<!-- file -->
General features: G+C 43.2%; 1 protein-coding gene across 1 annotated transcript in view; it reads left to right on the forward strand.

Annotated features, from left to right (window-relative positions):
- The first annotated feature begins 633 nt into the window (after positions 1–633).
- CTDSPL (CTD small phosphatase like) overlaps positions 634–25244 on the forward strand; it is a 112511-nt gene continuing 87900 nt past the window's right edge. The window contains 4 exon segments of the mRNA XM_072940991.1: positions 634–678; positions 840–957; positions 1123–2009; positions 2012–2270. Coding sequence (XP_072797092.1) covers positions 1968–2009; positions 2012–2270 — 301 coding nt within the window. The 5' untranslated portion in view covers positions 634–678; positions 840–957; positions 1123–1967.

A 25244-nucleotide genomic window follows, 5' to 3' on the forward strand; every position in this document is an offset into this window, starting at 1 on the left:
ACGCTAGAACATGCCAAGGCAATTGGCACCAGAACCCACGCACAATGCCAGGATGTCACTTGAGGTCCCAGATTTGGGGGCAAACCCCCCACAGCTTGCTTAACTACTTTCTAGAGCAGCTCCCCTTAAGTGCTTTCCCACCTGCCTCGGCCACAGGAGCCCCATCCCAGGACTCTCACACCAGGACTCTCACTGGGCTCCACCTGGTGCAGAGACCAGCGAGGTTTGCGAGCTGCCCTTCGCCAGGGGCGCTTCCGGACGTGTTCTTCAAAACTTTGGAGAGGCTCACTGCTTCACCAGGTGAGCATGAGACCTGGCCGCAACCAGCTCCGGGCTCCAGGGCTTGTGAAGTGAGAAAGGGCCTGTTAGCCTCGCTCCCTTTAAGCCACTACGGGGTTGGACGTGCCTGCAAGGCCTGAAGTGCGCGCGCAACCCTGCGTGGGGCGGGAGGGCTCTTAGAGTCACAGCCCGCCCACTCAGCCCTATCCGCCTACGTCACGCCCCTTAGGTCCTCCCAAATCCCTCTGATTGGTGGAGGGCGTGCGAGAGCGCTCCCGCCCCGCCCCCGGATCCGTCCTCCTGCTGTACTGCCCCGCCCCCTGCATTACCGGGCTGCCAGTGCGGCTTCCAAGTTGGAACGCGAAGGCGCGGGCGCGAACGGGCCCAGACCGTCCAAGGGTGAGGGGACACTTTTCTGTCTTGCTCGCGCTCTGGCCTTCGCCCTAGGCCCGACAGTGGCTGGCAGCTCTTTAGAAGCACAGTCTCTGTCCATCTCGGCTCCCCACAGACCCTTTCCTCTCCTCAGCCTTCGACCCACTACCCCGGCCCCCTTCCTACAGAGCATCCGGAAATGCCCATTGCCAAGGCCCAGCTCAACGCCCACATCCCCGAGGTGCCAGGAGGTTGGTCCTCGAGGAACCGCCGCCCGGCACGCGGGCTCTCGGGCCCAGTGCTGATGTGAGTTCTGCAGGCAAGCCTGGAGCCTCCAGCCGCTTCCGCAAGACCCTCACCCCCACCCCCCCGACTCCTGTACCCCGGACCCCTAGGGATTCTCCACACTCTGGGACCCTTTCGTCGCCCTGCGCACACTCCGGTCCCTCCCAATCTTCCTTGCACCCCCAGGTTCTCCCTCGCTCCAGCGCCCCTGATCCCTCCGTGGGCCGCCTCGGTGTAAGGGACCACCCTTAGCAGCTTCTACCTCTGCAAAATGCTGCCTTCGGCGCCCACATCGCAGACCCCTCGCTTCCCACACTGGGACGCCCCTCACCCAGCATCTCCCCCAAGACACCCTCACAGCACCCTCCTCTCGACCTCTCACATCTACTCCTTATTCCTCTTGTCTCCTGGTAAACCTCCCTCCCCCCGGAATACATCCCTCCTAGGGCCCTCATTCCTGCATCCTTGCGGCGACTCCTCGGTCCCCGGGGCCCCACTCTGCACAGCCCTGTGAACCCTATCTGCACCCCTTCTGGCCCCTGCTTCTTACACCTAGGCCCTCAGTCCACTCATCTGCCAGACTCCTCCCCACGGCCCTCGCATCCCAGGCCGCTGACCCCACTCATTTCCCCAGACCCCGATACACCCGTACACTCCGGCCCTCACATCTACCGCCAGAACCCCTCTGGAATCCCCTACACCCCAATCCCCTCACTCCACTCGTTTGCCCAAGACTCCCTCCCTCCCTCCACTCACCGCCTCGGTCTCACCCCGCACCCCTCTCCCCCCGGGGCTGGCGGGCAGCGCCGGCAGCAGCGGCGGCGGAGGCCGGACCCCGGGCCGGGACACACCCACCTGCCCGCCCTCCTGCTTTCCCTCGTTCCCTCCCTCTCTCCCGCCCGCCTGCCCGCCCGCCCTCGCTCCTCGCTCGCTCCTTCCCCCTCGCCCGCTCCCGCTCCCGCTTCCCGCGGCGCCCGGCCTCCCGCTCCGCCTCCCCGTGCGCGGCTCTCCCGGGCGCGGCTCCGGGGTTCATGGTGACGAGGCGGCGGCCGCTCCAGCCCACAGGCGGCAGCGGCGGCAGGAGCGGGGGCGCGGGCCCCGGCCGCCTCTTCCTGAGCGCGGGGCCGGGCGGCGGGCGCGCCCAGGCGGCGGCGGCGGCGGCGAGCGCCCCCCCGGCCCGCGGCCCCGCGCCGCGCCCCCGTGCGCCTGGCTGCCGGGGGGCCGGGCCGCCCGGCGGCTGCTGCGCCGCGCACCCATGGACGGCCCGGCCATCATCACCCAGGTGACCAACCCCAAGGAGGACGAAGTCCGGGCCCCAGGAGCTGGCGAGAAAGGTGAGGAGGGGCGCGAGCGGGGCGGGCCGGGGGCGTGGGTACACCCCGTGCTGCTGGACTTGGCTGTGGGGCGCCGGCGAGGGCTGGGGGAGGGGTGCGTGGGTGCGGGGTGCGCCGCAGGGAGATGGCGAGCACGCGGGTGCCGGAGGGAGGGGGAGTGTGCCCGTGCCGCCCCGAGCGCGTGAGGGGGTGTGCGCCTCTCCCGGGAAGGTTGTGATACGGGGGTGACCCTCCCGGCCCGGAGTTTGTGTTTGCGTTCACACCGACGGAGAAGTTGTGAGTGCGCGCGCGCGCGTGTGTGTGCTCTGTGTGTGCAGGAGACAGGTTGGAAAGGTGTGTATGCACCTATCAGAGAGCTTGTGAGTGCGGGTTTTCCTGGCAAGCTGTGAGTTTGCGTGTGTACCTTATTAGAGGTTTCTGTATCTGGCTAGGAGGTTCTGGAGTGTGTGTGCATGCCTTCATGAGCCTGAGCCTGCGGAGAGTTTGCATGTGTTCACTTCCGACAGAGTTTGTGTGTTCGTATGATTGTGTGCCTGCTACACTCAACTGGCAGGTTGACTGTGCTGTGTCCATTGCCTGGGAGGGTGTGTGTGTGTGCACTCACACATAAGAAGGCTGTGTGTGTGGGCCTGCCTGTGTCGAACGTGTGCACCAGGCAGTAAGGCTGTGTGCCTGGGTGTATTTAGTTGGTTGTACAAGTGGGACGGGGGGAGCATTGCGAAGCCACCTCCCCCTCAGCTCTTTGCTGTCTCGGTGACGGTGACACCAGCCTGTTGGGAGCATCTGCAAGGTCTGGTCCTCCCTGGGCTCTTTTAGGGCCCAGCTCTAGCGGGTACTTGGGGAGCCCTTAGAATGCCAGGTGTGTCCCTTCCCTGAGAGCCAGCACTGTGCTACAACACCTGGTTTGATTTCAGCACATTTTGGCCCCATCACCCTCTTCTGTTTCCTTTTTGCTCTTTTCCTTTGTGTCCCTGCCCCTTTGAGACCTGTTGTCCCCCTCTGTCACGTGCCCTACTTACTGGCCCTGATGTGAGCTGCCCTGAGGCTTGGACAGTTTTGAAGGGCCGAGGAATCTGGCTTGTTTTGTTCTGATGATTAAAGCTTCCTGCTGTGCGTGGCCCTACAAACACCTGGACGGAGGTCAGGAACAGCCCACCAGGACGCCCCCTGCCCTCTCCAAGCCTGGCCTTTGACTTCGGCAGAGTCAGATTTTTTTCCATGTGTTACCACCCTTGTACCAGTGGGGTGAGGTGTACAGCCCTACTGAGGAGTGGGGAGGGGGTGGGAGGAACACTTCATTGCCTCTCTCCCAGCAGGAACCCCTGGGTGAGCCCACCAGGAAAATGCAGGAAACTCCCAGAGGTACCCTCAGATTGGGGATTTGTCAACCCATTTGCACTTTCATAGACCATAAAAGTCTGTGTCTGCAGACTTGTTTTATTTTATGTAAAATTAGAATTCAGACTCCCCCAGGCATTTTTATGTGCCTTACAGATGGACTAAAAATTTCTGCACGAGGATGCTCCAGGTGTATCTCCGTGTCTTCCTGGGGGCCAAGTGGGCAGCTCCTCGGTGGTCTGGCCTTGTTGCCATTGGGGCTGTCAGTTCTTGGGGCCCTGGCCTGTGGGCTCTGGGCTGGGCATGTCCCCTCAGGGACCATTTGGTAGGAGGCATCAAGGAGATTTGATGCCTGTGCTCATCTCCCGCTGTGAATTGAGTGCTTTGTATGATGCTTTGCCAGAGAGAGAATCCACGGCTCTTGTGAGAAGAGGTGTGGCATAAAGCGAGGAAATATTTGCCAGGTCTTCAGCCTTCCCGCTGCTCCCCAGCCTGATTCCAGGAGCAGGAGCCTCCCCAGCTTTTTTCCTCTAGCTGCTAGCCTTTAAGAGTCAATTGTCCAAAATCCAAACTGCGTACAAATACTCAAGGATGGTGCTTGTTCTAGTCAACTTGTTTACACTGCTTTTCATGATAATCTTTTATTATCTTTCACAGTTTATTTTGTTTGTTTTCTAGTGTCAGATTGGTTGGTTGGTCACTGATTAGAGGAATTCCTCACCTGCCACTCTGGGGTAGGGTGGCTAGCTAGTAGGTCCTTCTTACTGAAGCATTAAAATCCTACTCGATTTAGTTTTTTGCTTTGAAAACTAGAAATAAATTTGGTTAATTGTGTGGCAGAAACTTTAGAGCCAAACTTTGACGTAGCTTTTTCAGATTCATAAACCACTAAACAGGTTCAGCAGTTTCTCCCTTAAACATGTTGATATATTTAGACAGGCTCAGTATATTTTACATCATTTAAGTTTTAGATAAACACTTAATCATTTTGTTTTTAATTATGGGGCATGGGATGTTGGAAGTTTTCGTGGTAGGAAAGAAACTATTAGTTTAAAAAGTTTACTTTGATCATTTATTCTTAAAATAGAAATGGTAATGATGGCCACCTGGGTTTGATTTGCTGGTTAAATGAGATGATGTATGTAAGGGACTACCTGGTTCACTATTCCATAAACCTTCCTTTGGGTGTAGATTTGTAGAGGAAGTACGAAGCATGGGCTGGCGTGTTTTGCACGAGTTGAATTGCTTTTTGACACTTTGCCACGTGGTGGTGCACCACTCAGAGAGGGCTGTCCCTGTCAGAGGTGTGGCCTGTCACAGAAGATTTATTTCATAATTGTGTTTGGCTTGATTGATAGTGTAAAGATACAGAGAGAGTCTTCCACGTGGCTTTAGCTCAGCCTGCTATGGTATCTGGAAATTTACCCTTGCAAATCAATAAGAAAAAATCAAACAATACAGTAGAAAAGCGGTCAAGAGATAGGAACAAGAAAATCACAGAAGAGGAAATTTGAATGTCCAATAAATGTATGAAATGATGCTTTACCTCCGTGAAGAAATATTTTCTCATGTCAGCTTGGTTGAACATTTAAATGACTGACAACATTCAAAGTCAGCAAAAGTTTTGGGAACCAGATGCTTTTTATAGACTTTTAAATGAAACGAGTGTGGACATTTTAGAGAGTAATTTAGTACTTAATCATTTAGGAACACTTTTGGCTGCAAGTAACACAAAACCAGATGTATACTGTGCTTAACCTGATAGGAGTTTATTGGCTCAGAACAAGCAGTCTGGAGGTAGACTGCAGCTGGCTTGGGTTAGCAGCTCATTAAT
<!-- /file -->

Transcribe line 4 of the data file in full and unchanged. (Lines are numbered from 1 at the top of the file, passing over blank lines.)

- CTDSPL (CTD small phosphatase like) overlaps positions 634–25244 on the forward strand; it is a 112511-nt gene continuing 87900 nt past the window's right edge. The window contains 4 exon segments of the mRNA XM_072940991.1: positions 634–678; positions 840–957; positions 1123–2009; positions 2012–2270. Coding sequence (XP_072797092.1) covers positions 1968–2009; positions 2012–2270 — 301 coding nt within the window. The 5' untranslated portion in view covers positions 634–678; positions 840–957; positions 1123–1967.